Psychiatry needs the AMA, and the AMA needs psychiatry.
That’s what AMA President and past APA Assembly Speaker Jeremy Lazarus, M.D., said at APA’s 2013 annual meeting in San Francisco. In separate addresses to the APA Assembly and APA Board and in a lecture, Lazarus discussed issues of common ground between APA and the AMA including, among others, enactment of the Affordable Care Act (ACA), the movement toward collaborative care, and the AMA’s strategic plan.
Jeremy Lazarus, M.D., AMA president and a former speaker of the APA Assembly, discusses the benefits of the strong partnership between APA and the AMA.
The latter includes three goals: improving health outcomes for patients, enhancing physician satisfaction by shaping delivery and payment models, and accelerating the pace of change in medical education. Lazarus’s presidential term ends this month at the annual policymaking meeting of the AMA House of Delegates; Lazarus was only the third psychiatrist to be president of the AMA.
Passage of the ACA in 2010 depended on the crucial support of the AMA. “When the ACA was passed, we saw it as the only available response to gross inequity in access to quality health care, soaring medical costs, and a desire to better serve this country’s citizens,” Lazarus said. “The law was far from perfect, but it was best the vehicle available to reach some important goals. . . . Besides extending coverage to millions, it will promote care coordination, improve quality, and invest in prevention, all while reducing costs. Since then, the AMA has been working hard to make sure the ACA lives up to its promise.”
He added that the new law benefits treatment of mental illness. “Because of the ACA, in 2014, plans can’t exclude people with preexisting mental illness or substance use disorders,” he said. “Moreover, they can’t discriminate or drop coverage because the person has had a psychiatric illness. Clearly the end of lifetime and annual dollar limits helps those with chronic mental illness, as does the extension of coverage to those under 26, since many of these persistent long-term illnesses can emerge in the late teens and early 20s.”
Lazarus noted that when health insurance exchanges kick in next year, mental health and substance use must be part of the core benefits package, and the coverage for mental health must be at parity with other medical benefits. Meanwhile, Medicaid expansion in a number of states will help combat the high rate of unaddressed mental illness among lower-income individuals and communities, he said.
Collaborative, or integrated, care has also been a focus of Lazarus’s AMA presidential year. He said the ACA’s emphasis on care coordination and team-based care creates incentives for pediatricians and other primary care physicians to work closely with psychiatrists, in-home care professionals, and others to address patient needs from a holistic perspective.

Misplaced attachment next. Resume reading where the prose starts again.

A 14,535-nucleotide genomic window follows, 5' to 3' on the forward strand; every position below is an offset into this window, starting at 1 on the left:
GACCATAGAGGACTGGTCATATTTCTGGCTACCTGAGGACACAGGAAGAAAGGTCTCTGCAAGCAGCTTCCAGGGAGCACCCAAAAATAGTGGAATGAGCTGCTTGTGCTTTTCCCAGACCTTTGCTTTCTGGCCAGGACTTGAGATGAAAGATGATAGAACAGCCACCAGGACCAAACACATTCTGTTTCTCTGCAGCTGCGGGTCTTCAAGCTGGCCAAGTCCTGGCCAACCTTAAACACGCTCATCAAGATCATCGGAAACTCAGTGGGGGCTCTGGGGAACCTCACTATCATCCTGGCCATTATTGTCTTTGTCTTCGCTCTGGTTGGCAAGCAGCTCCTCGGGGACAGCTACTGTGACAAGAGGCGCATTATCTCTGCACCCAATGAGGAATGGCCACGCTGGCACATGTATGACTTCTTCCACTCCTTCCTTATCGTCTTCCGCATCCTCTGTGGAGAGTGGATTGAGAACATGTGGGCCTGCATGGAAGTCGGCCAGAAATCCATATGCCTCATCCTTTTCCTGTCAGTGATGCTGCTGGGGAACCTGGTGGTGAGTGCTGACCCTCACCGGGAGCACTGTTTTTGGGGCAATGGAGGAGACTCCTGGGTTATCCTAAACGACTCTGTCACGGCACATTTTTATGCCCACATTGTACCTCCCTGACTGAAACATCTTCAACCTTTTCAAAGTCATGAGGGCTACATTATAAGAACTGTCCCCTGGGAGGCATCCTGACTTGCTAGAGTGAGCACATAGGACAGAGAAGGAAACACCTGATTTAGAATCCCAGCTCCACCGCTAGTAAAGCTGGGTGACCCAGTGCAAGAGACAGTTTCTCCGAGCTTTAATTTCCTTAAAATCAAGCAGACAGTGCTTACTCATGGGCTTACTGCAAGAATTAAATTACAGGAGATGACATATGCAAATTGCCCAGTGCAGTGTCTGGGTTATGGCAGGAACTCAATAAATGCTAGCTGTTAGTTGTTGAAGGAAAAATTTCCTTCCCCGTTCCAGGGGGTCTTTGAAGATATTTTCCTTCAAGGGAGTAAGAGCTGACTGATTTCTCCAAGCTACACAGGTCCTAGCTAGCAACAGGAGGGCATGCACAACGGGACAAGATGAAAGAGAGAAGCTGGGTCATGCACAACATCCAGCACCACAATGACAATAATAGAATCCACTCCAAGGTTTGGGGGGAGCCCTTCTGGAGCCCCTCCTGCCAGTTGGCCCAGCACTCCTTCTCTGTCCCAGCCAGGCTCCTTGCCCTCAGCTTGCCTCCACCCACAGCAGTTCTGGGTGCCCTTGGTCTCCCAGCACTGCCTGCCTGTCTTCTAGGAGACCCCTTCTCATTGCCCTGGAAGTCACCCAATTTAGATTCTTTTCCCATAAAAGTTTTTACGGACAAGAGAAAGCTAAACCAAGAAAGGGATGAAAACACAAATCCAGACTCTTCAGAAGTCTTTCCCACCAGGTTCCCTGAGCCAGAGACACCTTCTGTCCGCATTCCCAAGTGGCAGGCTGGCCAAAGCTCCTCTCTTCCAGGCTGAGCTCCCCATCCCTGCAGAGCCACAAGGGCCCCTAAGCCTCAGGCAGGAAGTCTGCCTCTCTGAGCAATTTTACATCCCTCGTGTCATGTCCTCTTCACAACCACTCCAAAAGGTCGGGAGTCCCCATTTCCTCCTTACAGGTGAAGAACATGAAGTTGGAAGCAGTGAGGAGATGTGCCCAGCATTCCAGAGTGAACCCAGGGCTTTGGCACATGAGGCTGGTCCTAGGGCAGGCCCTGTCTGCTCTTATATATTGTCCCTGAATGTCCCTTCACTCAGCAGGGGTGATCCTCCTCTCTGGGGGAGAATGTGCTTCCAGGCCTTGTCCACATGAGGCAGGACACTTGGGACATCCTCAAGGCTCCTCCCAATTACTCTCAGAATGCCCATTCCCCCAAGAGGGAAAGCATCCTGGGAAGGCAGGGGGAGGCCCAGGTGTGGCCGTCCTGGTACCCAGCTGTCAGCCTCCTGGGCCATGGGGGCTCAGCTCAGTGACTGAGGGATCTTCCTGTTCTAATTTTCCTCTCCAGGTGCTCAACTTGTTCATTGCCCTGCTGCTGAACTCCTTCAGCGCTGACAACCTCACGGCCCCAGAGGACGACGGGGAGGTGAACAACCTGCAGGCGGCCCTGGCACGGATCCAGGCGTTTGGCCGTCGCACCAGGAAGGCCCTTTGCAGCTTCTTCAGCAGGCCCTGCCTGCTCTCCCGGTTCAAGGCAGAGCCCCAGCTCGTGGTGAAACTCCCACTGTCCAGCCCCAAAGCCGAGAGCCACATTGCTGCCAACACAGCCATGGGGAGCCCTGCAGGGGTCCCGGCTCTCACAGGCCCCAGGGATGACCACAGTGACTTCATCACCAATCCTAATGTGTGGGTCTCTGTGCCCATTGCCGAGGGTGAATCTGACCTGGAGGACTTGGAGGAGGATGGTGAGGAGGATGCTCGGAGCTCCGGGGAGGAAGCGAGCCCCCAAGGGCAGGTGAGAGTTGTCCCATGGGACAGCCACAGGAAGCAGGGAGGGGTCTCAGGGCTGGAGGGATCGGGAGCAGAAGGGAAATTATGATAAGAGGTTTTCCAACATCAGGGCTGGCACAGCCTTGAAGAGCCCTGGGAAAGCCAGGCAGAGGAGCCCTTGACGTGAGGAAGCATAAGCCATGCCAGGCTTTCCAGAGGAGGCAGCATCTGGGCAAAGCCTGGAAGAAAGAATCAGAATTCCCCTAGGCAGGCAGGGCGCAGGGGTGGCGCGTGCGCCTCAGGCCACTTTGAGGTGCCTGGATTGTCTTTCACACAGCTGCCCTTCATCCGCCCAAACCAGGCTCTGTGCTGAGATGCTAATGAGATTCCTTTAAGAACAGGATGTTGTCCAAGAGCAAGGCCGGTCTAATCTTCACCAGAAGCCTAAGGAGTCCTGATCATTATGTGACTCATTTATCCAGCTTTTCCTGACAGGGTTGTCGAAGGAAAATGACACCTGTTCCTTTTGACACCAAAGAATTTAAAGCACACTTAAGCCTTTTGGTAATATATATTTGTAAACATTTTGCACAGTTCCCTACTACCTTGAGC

“The AMA has advocated for this approach for many years, and it is particularly important for at-risk children and adolescents,” Lazarus said.
He said several states and communities have made progress linking or integrating the various components of care to improve connectivity and secure better outcomes for children by integrating residential and inpatient care with community-based care, family priorities into professional care plans, primary medical and mental health care, and children’s mental health services and school-based services.
For adults, he cited the Diamond Initiative, a Minnesota-based program that helps primary care clinics more effectively care for patients with depression.
By the beginning of 2012, more than 8,000 adult patients with major depression or dysthymia had participated in the Diamond program. Twelve-month remission and response rates for Diamond patients were 53 percent and 70 percent, respectively, he reported.
“Because the Diamond program has been so successful, plans are under way to expand this approach to treat other chronic and behavioral health conditions and to provide a foundation for the design of a health-care home,” Lazarus said.
In recent years, the presence of psychiatry within the AMA House of Delegates has grown enormously—a fact of which Lazarus’s presidency is a reflection. “Right now, the AMA has 38 psychiatrists in our House of Delegates and nearly 8,500 psychiatrists among our total membership—that’s about 4 percent,” he said. “And having psychiatrists in the highest offices of the AMA is a sure sign of the enormous respect psychiatry has attained within medicine generally.
“I can tell you that our presence has been important in keeping the focus on mental health,” he said. “Improving the AMA’s involvement in mental health initiatives has been one of my goals over the past year, because we know that you can no more separate the heart from the mind of a person any more than you can separate the heart from the lungs and expect the person to still function.”
Lazarus concluded his remarks by saying that he believes there has been a shift in attitudes toward mental health and in funding for mental health care. He said this new attitude can be seen in the mandate for mental health coverage to be an essential benefit and in the growing focus on collaborative care; the expanded mental health coverage for Medicaid patients; the emphasis on community-based psychiatric services; and in increasing public, if not legislative, concern about violence and gun regulation.
“I am still not satisfied that all Americans who need mental health care will be able to receive it, but the country seems to be awakening to the great need that exists, and I believe we are beginning to take important steps forward,” he said. “It remains up to us to maintain our vigilance so it is woven into the fabric of 21st-century health care.” ■